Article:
Reviews provided by Syndetics
School Library Journal Review
Gr 9 Up-Fans of the fey world will devour this sequel to Wicked Lovely (HarperTeen, 2007). The groundwork laid in that book makes navigating the world of the Summer Queen, Winter Queen, and Dark Court easier, although determined readers could make it through this book alone. Marr has created a world both harsh and lush, at once urban and natural, with decaying buildings covered with blooming vines, unkempt Victorian mansions, an overgrown park for the Summer Court, with living Rowan people, gazing ravens, and a mysterious fountain. This world exists within the mortal world and yet remains invisible to most. Aislinn moves uneasily between high school life (although she rarely seems to attend class or study) and her "job" as Summer Queen, a role that increasingly pervades every aspect of her life and draws her deeper into Faerie. Chasteness is not a particularly valued faery trait, and descriptions of interactions, while not explicit, have a mature sensuality and desire. Keenan, Seth, and "Ash" are respectful of boundaries, although the longing to be physically close is never far from the surface, and is sometimes acted upon. Tattoos, body piercing, pool halls, and smoking are portrayed as glamorous parts of teen life. Wicked Lovely, Fragile Eternity, and their companion, Ink Exchange (HarperTeen, 2008), would be good suggestions for fans of Maggie Stiefvater's Lament: The Faerie Queen's Deception (Flux, 2008).-Maggie Knapp, Trinity Valley School, Fort Worth, TX (c) Copyright 2010. Library Journals LLC, a wholly owned subsidiary of Media Source, Inc. No redistribution permitted.
In this sequel to Wicked Lovely (2007),Marr shifts the focus back to Aislinn, now the Summer Queen, and her mortal lover, Seth. With summer approaching, Aislinn finds herself increasingly attracted to Keenan, the Summer King. Yet Aislinn clings to her love for Seth, refusing to release her connection to the mortal world. A paragon of patience, Seth knows that Aislinn's immortality will eventually separate them, and he pursues a dangerous remedy as tensions within Faerie increase and allegiances shift. Slim on plot and heavy with Aislinn's inner conflict, this will nevertheless be popular with fans of the series.--Rutan, Lynn Copyright 2009 Booklist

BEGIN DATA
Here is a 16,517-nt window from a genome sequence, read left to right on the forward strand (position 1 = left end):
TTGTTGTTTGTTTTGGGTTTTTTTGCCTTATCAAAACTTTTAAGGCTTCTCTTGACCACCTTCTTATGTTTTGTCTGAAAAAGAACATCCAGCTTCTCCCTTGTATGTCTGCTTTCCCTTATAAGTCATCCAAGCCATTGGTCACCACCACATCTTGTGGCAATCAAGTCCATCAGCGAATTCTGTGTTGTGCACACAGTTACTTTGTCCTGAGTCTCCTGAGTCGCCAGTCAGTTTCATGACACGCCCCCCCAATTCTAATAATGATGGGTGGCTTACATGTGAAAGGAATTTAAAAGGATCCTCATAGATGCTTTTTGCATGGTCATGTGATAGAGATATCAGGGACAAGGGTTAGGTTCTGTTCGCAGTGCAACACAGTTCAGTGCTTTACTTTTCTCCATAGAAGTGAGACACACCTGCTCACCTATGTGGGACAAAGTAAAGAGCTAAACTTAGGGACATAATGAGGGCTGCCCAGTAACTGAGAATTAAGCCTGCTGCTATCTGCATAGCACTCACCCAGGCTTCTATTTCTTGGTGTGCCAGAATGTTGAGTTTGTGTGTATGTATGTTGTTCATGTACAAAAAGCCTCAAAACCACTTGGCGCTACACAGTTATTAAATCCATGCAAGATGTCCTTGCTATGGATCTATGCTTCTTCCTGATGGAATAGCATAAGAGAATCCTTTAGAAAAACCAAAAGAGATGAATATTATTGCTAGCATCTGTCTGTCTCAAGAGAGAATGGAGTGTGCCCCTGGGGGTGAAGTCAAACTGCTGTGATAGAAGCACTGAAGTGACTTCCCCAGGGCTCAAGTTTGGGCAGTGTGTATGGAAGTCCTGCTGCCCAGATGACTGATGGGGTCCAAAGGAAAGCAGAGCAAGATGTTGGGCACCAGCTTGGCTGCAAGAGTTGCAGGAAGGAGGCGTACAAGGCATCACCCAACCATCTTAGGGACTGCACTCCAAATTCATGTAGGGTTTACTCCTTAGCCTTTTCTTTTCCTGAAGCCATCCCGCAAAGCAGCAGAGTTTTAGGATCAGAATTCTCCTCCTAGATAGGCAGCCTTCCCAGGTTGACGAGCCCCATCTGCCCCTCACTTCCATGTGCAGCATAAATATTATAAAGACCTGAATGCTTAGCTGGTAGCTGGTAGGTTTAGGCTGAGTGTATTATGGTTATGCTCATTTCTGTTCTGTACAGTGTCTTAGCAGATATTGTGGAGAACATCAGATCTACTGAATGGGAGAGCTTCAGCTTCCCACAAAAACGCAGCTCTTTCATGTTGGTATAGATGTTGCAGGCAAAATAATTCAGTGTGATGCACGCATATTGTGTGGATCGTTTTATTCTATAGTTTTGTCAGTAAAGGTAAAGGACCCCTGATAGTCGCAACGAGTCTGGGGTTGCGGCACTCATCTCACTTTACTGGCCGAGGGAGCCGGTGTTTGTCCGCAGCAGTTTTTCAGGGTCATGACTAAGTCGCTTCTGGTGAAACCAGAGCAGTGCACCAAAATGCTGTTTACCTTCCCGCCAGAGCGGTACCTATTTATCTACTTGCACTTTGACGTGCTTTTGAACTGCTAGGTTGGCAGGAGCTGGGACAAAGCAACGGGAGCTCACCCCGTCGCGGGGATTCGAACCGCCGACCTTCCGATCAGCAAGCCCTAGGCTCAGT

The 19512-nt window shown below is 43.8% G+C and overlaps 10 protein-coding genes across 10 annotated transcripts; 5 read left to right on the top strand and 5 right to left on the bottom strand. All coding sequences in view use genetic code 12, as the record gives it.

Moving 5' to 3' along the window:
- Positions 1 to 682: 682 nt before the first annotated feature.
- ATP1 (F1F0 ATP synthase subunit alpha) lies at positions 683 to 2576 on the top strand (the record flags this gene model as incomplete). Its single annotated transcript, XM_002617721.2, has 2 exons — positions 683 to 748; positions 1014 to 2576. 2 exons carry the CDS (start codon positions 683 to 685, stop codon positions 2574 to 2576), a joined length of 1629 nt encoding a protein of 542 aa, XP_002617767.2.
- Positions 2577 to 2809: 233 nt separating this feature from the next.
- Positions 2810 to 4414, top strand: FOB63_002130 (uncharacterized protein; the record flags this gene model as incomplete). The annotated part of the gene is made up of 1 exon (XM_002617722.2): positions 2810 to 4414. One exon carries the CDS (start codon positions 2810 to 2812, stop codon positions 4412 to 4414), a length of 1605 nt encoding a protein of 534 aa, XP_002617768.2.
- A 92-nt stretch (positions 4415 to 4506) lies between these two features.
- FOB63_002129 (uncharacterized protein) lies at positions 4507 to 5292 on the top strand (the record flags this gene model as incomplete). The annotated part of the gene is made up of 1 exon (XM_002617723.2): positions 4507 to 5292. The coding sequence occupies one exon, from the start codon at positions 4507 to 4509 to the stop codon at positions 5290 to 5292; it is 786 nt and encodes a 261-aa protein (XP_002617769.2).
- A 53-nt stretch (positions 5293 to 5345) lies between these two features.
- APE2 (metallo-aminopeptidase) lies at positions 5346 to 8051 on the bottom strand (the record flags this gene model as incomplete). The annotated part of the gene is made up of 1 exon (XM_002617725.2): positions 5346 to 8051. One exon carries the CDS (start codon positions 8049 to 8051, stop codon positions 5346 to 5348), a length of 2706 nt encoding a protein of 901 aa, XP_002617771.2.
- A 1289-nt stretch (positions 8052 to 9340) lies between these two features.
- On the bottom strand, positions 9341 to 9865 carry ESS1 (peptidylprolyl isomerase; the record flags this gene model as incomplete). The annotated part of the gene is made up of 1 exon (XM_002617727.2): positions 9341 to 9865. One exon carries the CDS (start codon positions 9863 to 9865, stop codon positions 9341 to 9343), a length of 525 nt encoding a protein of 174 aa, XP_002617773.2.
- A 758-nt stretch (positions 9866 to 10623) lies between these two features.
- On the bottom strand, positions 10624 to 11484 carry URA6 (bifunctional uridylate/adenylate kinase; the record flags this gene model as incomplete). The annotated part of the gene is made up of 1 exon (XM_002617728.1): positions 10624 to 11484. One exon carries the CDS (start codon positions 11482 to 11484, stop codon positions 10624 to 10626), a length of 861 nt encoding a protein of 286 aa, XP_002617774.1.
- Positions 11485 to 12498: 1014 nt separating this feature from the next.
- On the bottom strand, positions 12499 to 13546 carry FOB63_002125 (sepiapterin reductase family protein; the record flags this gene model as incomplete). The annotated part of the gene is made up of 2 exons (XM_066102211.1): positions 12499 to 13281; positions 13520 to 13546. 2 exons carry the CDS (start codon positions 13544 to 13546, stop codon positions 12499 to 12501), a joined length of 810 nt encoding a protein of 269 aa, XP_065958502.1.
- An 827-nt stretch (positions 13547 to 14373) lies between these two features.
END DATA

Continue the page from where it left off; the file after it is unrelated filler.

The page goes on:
Horn Book Review
Marr's eerie supernatural soap opera builds on the interpersonal and political intrigues established in Wicked Lovely. Aislinn, now the new Summer Queen, attempts to maintain her relationship with mortal Seth, whose bid to become a faery becomes part of a larger power struggle within Faerie. Though occasionally lacking direction, this sequel hooks readers with plenty of angst and strong emotional underpinnings. (c) Copyright 2010. The Horn Book, Inc., a wholly owned subsidiary of Media Source, Inc. No redistribution permitted. All rights reserved.
Kirkus Book Review
Three months after the events of Wicked Lovely (2007), Aislinn and her boyfriend, Seth, are still trying to figure out the complex world of Faerie. Though Aislinn, as the Summer Queen, has an antagonistic relationship with the Winter Queen, Donia, Donia's frigidity is the least of Aislinn's problems. Elsewhere in the city, two sisters representing Order and Chaos predict war for Faerie. The overwrought, repetitive writing (one character "quirks his brow" at no fewer than three points in the book) that is Marr's trademark does not let up for a moment here. In spite of this, the plots of multiple love triangles and impending war manage to move much more smoothly from scene to scene than in Wicked Lovely or the companion Ink Exchange (2008). Romantics will be touched by Seth's undying, if blind, devotion to the ever-more-untouchable Aislinn; he goes so far as to become a faery himself in order to be with her forever. Like its predecessors, this book is a few hundred pages of mediocrity underneath an exquisite cover, and it will fly off library and bookstore shelves. (Fantasy. YA) Copyright Kirkus Reviews, used with permission.